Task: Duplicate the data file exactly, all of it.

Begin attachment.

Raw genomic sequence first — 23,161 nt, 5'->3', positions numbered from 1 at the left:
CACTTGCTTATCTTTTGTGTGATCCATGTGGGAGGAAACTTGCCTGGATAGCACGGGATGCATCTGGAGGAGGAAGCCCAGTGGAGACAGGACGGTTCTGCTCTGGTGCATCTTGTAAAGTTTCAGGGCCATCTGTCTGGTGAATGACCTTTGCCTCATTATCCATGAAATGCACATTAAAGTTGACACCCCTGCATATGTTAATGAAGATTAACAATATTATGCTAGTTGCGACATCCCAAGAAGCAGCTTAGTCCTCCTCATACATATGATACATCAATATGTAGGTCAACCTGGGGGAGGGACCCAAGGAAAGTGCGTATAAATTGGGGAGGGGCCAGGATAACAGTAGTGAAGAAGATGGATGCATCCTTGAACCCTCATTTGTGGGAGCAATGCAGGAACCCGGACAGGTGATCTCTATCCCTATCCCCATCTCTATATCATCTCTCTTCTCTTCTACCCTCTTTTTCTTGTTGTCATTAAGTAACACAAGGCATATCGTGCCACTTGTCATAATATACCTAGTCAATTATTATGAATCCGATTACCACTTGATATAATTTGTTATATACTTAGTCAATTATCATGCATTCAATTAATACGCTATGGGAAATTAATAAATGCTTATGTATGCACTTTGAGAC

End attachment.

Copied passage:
Raw genomic sequence first — 23,161 nt, 5'->3', positions numbered from 1 at the left:
CACTTGCTTATCTTTTGTGTGATCCATGTGGGAGGAAACTTGCCTGGATAGCACGGGATGCATCTGGAGGAGGAAGCCCAGTGGAGACAGGACGGTTCTGCTCTGGTGCATCTTGTAAAGTTTCAGGGCCATCTGTCTGGTGAATGACCTTTGCCTCATTATCCATGAAATGCACATTAAAGTTGACACCCCTGCATATGTTAATGAAGATTAACAATATTATGCTAGTTGCGACATCCCAAGAAGCAGCTTAGTCCTCCTCATACATATGATACATCAATATGTAGGTCAACCTGGGGGAGGGACCCAAGGAAAGTGCGTATAAATTGGGGAGGGGCCAGGATAACAGTAGTGAAGAAGATGGATGCATCCTTGAACCCTCATTTGTGGGAGCAATGCAGGAACCCGGACAGGTGATCTCTATCCCTATCCCCATCTCTATATCATCTCTCTTCTCTTCTACCCTCTTTTTCTTGTTGTCATTAAGTAACACAAGGCATATCGTGCCACTTGTCATAATATACCTAGTCAATTATTATGAATCCGATTACCACTTGATATAATTTGTTATATACTTAGTCAATTATCATGCATTCAATTAATACGCTATGGGAAATTAATAAATGCTTATGTATGCACTTTGAGAC